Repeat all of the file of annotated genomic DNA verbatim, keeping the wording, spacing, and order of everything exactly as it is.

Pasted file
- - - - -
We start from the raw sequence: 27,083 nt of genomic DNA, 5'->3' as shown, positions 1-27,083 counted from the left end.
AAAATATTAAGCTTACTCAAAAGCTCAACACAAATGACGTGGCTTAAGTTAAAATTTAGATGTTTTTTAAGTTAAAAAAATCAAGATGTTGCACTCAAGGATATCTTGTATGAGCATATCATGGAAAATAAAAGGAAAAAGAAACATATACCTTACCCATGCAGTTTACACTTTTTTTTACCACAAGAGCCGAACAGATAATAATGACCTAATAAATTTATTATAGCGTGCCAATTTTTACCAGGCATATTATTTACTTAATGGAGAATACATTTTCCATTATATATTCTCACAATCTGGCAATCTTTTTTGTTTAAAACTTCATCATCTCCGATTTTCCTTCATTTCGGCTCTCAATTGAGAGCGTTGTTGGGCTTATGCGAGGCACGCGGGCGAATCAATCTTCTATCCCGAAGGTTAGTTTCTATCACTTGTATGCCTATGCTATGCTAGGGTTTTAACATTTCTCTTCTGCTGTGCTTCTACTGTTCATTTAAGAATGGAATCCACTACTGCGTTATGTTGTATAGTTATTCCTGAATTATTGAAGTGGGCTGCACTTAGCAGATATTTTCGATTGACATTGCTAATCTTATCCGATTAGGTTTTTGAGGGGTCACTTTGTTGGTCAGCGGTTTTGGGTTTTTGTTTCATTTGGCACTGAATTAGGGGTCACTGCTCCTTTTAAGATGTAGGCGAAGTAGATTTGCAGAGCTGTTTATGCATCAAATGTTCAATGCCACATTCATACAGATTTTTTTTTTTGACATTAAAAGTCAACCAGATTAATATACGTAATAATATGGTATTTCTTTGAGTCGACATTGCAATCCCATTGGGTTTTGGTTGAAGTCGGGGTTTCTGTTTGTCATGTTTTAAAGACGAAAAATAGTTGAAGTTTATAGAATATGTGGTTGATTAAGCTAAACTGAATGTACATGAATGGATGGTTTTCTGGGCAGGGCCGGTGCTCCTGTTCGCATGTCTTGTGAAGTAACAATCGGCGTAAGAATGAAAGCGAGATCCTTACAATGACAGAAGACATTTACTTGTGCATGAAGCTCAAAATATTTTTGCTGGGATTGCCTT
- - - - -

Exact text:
We start from the raw sequence: 27,083 nt of genomic DNA, 5'->3' as shown, positions 1-27,083 counted from the left end.
AAAATATTAAGCTTACTCAAAAGCTCAACACAAATGACGTGGCTTAAGTTAAAATTTAGATGTTTTTTAAGTTAAAAAAATCAAGATGTTGCACTCAAGGATATCTTGTATGAGCATATCATGGAAAATAAAAGGAAAAAGAAACATATACCTTACCCATGCAGTTTACACTTTTTTTTACCACAAGAGCCGAACAGATAATAATGACCTAATAAATTTATTATAGCGTGCCAATTTTTACCAGGCATATTATTTACTTAATGGAGAATACATTTTCCATTATATATTCTCACAATCTGGCAATCTTTTTTGTTTAAAACTTCATCATCTCCGATTTTCCTTCATTTCGGCTCTCAATTGAGAGCGTTGTTGGGCTTATGCGAGGCACGCGGGCGAATCAATCTTCTATCCCGAAGGTTAGTTTCTATCACTTGTATGCCTATGCTATGCTAGGGTTTTAACATTTCTCTTCTGCTGTGCTTCTACTGTTCATTTAAGAATGGAATCCACTACTGCGTTATGTTGTATAGTTATTCCTGAATTATTGAAGTGGGCTGCACTTAGCAGATATTTTCGATTGACATTGCTAATCTTATCCGATTAGGTTTTTGAGGGGTCACTTTGTTGGTCAGCGGTTTTGGGTTTTTGTTTCATTTGGCACTGAATTAGGGGTCACTGCTCCTTTTAAGATGTAGGCGAAGTAGATTTGCAGAGCTGTTTATGCATCAAATGTTCAATGCCACATTCATACAGATTTTTTTTTTTGACATTAAAAGTCAACCAGATTAATATACGTAATAATATGGTATTTCTTTGAGTCGACATTGCAATCCCATTGGGTTTTGGTTGAAGTCGGGGTTTCTGTTTGTCATGTTTTAAAGACGAAAAATAGTTGAAGTTTATAGAATATGTGGTTGATTAAGCTAAACTGAATGTACATGAATGGATGGTTTTCTGGGCAGGGCCGGTGCTCCTGTTCGCATGTCTTGTGAAGTAACAATCGGCGTAAGAATGAAAGCGAGATCCTTACAATGACAGAAGACATTTACTTGTGCATGAAGCTCAAAATATTTTTGCTGGGATTGCCTT